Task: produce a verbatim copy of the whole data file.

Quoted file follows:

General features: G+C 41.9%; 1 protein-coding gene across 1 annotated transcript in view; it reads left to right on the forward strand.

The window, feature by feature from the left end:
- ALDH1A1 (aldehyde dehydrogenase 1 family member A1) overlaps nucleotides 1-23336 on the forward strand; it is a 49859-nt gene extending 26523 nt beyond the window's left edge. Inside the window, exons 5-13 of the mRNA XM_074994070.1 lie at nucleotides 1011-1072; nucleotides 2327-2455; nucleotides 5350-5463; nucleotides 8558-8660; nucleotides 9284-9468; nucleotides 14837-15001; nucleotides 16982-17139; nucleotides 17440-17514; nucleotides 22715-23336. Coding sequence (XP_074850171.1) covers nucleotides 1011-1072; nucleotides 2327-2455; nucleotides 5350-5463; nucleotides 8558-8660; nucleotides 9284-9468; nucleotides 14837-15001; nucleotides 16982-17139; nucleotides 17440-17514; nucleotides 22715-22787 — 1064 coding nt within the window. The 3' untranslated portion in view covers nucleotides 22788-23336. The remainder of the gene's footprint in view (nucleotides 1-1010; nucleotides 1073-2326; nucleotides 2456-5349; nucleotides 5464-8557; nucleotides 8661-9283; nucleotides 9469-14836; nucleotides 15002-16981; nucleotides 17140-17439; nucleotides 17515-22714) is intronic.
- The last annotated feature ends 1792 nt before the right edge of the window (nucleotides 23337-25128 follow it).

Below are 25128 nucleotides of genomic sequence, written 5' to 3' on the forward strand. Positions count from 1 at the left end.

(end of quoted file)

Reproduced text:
General features: G+C 41.9%; 1 protein-coding gene across 1 annotated transcript in view; it reads left to right on the forward strand.

The window, feature by feature from the left end:
- ALDH1A1 (aldehyde dehydrogenase 1 family member A1) overlaps nucleotides 1-23336 on the forward strand; it is a 49859-nt gene extending 26523 nt beyond the window's left edge. Inside the window, exons 5-13 of the mRNA XM_074994070.1 lie at nucleotides 1011-1072; nucleotides 2327-2455; nucleotides 5350-5463; nucleotides 8558-8660; nucleotides 9284-9468; nucleotides 14837-15001; nucleotides 16982-17139; nucleotides 17440-17514; nucleotides 22715-23336. Coding sequence (XP_074850171.1) covers nucleotides 1011-1072; nucleotides 2327-2455; nucleotides 5350-5463; nucleotides 8558-8660; nucleotides 9284-9468; nucleotides 14837-15001; nucleotides 16982-17139; nucleotides 17440-17514; nucleotides 22715-22787 — 1064 coding nt within the window. The 3' untranslated portion in view covers nucleotides 22788-23336. The remainder of the gene's footprint in view (nucleotides 1-1010; nucleotides 1073-2326; nucleotides 2456-5349; nucleotides 5464-8557; nucleotides 8661-9283; nucleotides 9469-14836; nucleotides 15002-16981; nucleotides 17140-17439; nucleotides 17515-22714) is intronic.
- The last annotated feature ends 1792 nt before the right edge of the window (nucleotides 23337-25128 follow it).

Below are 25128 nucleotides of genomic sequence, written 5' to 3' on the forward strand. Positions count from 1 at the left end.